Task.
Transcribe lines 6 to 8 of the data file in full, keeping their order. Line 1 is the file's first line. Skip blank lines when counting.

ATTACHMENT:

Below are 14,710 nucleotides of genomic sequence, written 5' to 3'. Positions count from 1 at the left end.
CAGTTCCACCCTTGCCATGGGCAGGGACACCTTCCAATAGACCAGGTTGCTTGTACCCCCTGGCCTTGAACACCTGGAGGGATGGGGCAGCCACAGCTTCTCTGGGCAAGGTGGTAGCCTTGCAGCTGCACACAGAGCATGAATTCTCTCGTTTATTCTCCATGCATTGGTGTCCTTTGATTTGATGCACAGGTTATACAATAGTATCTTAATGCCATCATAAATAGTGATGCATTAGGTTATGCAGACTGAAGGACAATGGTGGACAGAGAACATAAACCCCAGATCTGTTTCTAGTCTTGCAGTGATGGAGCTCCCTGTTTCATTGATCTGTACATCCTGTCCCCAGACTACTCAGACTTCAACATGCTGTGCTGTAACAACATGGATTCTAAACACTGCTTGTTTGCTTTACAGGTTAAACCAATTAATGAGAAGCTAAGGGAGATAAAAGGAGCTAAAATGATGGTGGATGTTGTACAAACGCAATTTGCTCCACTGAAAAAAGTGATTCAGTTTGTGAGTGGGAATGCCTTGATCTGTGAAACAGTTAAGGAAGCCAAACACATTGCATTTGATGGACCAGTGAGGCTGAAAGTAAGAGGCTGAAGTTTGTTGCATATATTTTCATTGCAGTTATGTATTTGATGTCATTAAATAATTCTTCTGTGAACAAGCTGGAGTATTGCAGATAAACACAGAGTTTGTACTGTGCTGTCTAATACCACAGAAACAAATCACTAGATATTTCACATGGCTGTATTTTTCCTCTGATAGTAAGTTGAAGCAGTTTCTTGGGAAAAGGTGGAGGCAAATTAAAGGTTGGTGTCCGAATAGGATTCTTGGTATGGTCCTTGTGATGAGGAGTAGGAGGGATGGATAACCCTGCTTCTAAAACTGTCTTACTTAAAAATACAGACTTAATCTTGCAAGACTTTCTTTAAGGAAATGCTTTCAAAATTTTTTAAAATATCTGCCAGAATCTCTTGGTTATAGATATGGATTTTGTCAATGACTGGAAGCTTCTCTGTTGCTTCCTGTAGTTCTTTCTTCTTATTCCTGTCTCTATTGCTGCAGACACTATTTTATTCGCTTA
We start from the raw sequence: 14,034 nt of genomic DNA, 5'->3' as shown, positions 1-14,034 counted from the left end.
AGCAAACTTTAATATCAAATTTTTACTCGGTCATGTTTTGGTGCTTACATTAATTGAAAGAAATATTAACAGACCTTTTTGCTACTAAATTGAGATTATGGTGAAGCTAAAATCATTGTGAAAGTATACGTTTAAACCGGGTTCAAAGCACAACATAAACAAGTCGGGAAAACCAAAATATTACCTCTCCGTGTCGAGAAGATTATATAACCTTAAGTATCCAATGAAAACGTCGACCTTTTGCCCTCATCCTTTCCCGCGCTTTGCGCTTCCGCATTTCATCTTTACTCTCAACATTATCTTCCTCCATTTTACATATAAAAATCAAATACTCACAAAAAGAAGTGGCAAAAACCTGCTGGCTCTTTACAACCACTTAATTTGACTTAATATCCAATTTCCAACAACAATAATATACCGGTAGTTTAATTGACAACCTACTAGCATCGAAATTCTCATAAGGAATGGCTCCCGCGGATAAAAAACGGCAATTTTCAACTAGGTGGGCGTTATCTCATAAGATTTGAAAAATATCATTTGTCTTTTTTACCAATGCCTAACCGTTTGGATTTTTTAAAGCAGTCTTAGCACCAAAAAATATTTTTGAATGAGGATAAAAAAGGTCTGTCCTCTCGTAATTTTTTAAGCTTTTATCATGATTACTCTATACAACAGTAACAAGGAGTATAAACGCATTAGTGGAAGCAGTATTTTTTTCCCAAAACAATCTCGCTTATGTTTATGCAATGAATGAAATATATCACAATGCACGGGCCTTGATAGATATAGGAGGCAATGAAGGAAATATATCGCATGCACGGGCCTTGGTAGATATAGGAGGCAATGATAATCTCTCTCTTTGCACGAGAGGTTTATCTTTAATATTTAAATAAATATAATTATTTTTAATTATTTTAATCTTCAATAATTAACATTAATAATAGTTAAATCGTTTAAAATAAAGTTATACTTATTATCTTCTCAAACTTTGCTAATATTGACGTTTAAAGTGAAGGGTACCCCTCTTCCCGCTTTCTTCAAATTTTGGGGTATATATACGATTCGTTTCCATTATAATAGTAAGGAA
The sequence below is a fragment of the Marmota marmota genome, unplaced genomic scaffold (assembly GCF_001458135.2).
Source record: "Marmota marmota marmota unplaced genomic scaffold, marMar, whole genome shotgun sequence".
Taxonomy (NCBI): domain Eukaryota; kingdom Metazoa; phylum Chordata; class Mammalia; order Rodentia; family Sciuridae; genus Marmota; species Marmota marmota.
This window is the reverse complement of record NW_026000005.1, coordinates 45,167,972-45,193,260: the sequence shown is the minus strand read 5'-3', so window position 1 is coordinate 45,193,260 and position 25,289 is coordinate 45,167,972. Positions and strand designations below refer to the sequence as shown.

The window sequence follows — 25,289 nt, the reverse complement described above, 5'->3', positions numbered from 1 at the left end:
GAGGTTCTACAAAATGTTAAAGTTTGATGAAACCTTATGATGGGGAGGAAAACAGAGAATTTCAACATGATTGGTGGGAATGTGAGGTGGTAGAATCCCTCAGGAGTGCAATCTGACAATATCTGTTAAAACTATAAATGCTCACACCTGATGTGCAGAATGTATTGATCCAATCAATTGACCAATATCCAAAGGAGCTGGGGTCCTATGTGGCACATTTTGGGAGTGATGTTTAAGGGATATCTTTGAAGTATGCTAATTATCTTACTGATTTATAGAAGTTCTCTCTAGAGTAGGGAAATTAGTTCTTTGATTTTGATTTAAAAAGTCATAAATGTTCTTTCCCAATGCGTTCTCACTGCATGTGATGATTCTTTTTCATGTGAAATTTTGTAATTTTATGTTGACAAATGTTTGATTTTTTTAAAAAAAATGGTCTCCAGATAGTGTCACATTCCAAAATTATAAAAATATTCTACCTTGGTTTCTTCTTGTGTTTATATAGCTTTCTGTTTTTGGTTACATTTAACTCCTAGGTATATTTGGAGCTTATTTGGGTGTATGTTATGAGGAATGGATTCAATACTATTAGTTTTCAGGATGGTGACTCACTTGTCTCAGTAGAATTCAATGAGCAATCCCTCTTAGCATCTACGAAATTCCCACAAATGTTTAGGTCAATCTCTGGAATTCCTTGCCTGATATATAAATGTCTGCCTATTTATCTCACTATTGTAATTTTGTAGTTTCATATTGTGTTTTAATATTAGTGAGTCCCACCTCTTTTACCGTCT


Source record: "Marmota marmota marmota unplaced genomic scaffold, marMar, whole genome shotgun sequence".
Taxonomy (NCBI): domain Eukaryota; kingdom Metazoa; phylum Chordata; class Mammalia; order Rodentia; family Sciuridae; genus Marmota; species Marmota marmota.
This window is the reverse complement of record NW_026000005.1, coordinates 45,167,972-45,193,260: the sequence shown is the minus strand read 5'-3', so window position 1 is coordinate 45,193,260 and position 25,289 is coordinate 45,167,972. Positions and strand designations below refer to the sequence as shown.